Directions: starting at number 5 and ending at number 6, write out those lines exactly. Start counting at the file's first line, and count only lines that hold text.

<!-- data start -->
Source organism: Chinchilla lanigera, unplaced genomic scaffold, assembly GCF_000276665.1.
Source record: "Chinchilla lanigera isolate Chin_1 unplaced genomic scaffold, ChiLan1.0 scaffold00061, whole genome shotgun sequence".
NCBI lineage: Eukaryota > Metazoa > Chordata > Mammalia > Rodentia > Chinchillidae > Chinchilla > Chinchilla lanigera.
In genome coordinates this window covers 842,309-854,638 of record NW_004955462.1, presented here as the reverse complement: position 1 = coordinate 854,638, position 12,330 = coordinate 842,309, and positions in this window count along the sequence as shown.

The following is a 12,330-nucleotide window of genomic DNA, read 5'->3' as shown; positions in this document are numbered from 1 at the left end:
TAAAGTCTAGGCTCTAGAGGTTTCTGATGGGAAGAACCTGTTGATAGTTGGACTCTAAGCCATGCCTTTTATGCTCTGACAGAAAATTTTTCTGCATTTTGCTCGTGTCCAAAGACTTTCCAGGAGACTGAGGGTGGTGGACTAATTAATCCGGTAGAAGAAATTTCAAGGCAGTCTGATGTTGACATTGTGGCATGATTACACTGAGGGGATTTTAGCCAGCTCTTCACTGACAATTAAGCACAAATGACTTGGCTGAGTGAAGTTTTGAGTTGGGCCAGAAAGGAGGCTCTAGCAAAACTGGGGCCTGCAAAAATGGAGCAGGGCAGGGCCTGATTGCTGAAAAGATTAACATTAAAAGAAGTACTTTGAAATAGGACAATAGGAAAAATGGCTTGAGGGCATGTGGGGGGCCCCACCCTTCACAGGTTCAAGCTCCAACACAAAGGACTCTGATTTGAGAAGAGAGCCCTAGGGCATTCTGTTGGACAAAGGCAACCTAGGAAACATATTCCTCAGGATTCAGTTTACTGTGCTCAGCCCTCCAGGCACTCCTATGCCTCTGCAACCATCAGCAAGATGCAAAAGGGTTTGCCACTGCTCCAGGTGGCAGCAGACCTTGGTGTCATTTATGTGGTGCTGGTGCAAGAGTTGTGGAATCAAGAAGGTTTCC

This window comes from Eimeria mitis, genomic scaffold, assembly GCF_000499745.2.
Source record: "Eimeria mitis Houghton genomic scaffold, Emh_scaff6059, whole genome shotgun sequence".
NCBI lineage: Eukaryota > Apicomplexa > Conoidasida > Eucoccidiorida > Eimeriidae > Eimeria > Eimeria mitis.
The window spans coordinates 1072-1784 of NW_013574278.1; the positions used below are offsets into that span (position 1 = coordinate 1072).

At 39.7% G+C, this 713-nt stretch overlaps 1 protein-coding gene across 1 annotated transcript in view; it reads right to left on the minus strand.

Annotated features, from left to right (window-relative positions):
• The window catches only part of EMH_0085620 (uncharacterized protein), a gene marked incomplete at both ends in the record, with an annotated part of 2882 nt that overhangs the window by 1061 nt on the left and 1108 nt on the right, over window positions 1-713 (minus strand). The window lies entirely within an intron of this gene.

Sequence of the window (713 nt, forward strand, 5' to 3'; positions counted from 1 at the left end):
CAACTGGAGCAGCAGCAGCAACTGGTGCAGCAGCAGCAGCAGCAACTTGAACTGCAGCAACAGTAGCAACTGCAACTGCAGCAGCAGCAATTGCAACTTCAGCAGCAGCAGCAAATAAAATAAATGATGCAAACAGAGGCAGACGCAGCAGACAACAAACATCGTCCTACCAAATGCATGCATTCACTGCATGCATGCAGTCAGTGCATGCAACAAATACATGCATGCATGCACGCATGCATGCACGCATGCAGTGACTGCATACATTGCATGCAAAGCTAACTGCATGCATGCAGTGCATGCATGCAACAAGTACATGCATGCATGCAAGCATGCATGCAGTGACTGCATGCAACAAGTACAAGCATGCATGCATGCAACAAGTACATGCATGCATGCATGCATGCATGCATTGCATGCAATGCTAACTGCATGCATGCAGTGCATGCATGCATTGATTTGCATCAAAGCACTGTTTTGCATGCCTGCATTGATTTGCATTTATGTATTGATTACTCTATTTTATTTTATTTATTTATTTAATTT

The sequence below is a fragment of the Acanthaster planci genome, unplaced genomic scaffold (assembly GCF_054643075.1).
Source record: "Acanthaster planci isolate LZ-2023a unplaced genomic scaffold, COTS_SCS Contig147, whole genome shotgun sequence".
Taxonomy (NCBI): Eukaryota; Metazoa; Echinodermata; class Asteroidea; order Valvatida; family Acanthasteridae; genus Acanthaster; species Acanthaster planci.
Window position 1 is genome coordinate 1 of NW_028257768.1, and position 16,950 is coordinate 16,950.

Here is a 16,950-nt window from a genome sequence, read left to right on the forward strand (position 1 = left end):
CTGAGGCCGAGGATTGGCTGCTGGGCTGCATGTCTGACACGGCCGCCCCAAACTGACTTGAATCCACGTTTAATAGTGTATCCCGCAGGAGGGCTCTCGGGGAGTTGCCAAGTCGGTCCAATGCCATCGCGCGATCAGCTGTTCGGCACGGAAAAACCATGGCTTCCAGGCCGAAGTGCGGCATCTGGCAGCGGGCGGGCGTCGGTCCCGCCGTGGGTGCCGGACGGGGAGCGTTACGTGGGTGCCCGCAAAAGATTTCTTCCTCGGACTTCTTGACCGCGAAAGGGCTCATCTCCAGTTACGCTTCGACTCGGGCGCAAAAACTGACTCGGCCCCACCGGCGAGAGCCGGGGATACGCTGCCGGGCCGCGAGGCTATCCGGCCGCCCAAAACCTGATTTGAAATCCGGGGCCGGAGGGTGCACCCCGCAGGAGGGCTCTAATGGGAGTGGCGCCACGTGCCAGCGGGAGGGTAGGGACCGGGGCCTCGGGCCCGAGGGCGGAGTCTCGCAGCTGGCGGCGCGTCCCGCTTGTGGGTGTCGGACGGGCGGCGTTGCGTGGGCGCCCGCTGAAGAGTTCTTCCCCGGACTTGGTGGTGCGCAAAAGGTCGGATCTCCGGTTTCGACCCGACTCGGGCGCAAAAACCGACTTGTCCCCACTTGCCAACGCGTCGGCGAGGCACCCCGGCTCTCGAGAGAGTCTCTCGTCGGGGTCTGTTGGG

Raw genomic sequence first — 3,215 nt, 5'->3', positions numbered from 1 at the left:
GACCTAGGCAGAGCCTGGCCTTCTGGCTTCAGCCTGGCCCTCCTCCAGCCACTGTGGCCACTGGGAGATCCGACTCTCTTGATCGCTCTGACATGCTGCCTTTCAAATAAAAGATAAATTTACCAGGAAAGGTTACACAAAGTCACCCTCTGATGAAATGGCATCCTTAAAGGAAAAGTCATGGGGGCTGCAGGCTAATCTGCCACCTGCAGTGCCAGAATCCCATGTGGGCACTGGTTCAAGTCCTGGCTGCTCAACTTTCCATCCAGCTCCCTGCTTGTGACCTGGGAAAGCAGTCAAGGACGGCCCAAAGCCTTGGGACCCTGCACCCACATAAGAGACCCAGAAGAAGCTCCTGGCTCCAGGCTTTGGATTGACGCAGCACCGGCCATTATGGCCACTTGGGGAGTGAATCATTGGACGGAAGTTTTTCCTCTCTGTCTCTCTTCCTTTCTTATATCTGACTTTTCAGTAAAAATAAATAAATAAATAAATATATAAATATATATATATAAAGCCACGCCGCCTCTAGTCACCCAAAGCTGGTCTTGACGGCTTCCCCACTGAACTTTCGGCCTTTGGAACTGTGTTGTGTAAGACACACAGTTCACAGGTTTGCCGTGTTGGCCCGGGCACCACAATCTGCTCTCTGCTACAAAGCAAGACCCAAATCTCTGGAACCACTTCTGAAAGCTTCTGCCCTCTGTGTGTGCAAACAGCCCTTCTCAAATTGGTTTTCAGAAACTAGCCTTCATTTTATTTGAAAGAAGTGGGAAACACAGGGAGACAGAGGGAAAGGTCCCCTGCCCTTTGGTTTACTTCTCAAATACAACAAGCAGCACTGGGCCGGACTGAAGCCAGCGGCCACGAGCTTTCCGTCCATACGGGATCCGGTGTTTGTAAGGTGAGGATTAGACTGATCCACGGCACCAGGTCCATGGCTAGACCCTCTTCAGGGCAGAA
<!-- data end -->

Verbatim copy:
The following is a 12,330-nucleotide window of genomic DNA, read 5'->3' as shown; positions in this document are numbered from 1 at the left end:
TAAAGTCTAGGCTCTAGAGGTTTCTGATGGGAAGAACCTGTTGATAGTTGGACTCTAAGCCATGCCTTTTATGCTCTGACAGAAAATTTTTCTGCATTTTGCTCGTGTCCAAAGACTTTCCAGGAGACTGAGGGTGGTGGACTAATTAATCCGGTAGAAGAAATTTCAAGGCAGTCTGATGTTGACATTGTGGCATGATTACACTGAGGGGATTTTAGCCAGCTCTTCACTGACAATTAAGCACAAATGACTTGGCTGAGTGAAGTTTTGAGTTGGGCCAGAAAGGAGGCTCTAGCAAAACTGGGGCCTGCAAAAATGGAGCAGGGCAGGGCCTGATTGCTGAAAAGATTAACATTAAAAGAAGTACTTTGAAATAGGACAATAGGAAAAATGGCTTGAGGGCATGTGGGGGGCCCCACCCTTCACAGGTTCAAGCTCCAACACAAAGGACTCTGATTTGAGAAGAGAGCCCTAGGGCATTCTGTTGGACAAAGGCAACCTAGGAAACATATTCCTCAGGATTCAGTTTACTGTGCTCAGCCCTCCAGGCACTCCTATGCCTCTGCAACCATCAGCAAGATGCAAAAGGGTTTGCCACTGCTCCAGGTGGCAGCAGACCTTGGTGTCATTTATGTGGTGCTGGTGCAAGAGTTGTGGAATCAAGAAGGTTTCC